Mastering Fundamentals in Two Arenas

Type: Member Spotlight
Topics: School Administrator Magazine

December 01, 2023

White man wearing checked shirt and brown glasses. He has a beard.

Christopher Nesmith works and plays in rough-and-tumble worlds. He’s the superintendent of the 1,700-student Elma School District in Washington state, and he coaches the Deschutes Rugby Club, a nonprofit sports club in Lacey, Wash.

He’s passionate about both endeavors. He and his wife Kasey, both former rugby players, coached together for 15 years, almost as long as his professional career, which began as a business education teacher in 2006.

Nesmith, who grew up in Grays Harbor, Wash., where rugby didn’t have a presence, believes working in schools and playing in his favored sport have much in common. His approach to teaching and learning shines through when he’s conducting a team practice.

In rugby, he explains, mastering the fundamentals is paramount. If you can break things down to basic skills, assign metrics and track them, it’s not hard to identify where you need to make improvements and design strategies to achieve that.

In education, to succeed, students must master certain standards, with educators measuring their progress before devising strategies for improvement. Unfortunately, he says, the education system has been fairly rigid in recognizing more expansive ways for students to master (and demonstrate mastery of) those standards.

Nesmith is intent on changing that. Now entering his third year as superintendent of a district just 30 miles from where he grew up, he champions permeability in career pathways, an approach that he discovered when visiting Germany to study its dual-track vocational training program.

When applied to mastery-based learning, permeability expands ways of learning and demonstrating competency. Rather than being confined to a set curriculum, students have wide flexibility to explore avenues aligning with their personal interests. They can pursue professional apprenticeships while keeping their academic options open, as long as they demonstrate they’ve mastered the required skills.

The Elma School District now offers multiple career pathways, including a program in manufacturing/industrial maintenance. Eight high schoolers this year are part of a youth apprenticeship, and the superintendent is working to build more community partnerships. He has championed innovations in career and technical education throughout his career, including several years with the title of executive director of innovation in the West Valley School District in Yakima, Wash.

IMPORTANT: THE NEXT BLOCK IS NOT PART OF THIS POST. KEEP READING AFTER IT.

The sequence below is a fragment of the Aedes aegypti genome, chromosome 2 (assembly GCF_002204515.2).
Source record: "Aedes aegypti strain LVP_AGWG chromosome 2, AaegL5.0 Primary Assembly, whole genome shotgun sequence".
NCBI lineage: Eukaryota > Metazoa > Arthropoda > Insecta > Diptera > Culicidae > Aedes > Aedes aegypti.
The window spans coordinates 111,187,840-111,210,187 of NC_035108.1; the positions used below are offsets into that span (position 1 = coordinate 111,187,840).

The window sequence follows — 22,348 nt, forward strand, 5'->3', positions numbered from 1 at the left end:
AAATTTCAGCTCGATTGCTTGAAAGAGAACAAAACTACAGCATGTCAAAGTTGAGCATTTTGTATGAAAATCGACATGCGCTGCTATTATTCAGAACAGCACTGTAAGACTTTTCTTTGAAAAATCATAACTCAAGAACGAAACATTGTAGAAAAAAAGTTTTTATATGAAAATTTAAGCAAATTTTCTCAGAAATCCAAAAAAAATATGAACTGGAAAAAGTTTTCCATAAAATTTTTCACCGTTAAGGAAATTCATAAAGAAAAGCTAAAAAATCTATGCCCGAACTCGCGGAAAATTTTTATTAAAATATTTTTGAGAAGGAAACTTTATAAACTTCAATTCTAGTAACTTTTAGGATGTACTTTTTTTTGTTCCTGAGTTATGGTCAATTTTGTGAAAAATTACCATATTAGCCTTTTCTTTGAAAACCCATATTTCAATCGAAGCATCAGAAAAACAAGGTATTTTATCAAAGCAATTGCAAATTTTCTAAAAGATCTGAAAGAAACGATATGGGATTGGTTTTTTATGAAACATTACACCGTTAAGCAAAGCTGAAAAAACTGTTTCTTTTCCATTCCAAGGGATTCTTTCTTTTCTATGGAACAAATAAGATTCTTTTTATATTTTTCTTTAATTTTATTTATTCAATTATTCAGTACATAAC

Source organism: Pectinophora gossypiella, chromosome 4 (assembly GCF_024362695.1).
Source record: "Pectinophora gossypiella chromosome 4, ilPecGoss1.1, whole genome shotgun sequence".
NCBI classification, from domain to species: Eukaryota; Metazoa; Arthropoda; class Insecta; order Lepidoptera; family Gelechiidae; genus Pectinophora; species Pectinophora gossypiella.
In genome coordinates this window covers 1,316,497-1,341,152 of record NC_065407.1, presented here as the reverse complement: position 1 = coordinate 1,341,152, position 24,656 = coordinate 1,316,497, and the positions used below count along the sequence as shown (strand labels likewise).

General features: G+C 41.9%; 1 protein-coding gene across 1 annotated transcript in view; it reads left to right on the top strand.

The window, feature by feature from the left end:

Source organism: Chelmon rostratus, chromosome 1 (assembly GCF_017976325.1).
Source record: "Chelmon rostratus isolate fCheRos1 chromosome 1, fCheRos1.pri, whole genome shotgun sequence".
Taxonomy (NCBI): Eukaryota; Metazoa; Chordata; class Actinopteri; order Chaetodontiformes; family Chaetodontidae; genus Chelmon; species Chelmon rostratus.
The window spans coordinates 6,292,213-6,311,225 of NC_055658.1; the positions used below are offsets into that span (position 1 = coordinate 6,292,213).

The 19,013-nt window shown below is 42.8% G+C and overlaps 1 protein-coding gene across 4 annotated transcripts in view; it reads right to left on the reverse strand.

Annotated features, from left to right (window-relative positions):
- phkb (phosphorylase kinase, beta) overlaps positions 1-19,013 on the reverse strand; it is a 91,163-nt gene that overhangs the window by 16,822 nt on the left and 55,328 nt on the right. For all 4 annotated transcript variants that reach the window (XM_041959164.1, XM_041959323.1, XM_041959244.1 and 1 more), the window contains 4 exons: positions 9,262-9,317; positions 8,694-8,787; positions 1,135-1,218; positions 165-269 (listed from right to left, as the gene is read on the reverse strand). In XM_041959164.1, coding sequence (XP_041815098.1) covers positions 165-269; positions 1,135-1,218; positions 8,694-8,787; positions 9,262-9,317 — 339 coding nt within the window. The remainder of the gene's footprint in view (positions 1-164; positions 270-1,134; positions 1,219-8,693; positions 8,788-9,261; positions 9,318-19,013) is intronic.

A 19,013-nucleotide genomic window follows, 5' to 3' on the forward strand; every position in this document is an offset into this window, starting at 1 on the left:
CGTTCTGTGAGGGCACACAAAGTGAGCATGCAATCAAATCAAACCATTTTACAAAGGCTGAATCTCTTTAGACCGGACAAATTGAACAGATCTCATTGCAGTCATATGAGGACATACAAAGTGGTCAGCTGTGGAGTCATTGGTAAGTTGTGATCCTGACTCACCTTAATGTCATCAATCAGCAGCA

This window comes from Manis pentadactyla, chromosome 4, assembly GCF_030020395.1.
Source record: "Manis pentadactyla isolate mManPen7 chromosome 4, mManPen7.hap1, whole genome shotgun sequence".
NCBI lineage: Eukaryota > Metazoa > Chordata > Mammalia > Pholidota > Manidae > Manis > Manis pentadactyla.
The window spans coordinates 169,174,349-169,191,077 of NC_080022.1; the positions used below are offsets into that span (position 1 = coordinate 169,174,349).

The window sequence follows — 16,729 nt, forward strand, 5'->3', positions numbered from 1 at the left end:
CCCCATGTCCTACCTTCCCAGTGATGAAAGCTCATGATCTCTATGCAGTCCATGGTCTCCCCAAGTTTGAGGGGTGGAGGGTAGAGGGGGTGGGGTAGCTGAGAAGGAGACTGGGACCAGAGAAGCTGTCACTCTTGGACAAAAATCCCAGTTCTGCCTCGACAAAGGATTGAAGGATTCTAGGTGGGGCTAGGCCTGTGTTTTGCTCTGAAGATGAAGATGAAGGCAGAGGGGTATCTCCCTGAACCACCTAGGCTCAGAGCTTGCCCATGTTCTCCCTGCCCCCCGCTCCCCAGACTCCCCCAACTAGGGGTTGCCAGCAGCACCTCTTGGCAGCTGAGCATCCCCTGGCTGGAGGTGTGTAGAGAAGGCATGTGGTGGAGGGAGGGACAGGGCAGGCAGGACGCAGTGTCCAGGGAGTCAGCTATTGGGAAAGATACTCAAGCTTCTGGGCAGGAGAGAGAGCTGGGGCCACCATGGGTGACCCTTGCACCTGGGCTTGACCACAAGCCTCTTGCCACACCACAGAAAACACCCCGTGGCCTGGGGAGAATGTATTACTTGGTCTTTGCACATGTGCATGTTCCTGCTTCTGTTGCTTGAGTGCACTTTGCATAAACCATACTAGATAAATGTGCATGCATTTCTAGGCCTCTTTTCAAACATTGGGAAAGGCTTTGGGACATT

During his time in Yakima, he worked on developing a youth apprenticeship program and trained in Zurich with educators from nine other countries. Not long after, the West Valley district launched the first apprenticeship in manufacturing.

Harium Martin-Morris, a Washington state board of education member, praises Nesmith for his vision and drive and for leading the way regarding mastery-based learning, a state board initiative.

During his time with West Valley, Nesmith developed a magnet school tied to career pathways that used the mastery-based learning model. And now, because of Nesmith’s efforts, Elma is the lone K-12 district in the state implementing mastery-based learning through every grade level. He’s intent on making the schools more student-centered.

“That’s the heart of what Chris is trying to do,” Martin-Morris says. “He’s saying, I am going to give you the skills for whatever path you want to take.”

He believes Nesmith has the tenacity to pull this off. “If you are trying to change a system, it takes a significant amount of time. It’s a big shift. You need to have that stick-to-it-iveness,” he says.

In doing so, Nesmith is setting an example for other districts. “They will become the north star for the state of Washington,” says Martin-Morris, “and they will have the data to support it.”

Jennifer Larson is a freelance writer in Nashville, Tenn. Twitter: @JLWrites


Jennifer Larson

Freelance writer

Nashville, Tenn.

BIO STATS: Christopher Nesmith

Currently: superintendent, Elma School District, Elma, Wash.

Previously: executive director of innovation, West Valley School District, Yakima, Wash.

Age: 39

Greatest Influence on Career: My granddad, Jim Davis, emphasized constant self-improvement and greatly impacted my work ethic.

Best Professional Day: In 2017, after witnessing Germany’s effective apprenticeship program, I implemented a youth apprenticeship in aerospace in Washington. Watching our teens mastering aerospace manufacturing was a significant highlight.

Books at Bedside: Learning for Careers by Nancy Hoffman and Robert Schwartz; and Learning to Improve by Anthony S. Bryk et al.

Why I’m an AASA Member: All superintendents should look to join a cohort. Engaging with top educational minds, sharing insights and learning from challenges faced by peers is invaluable.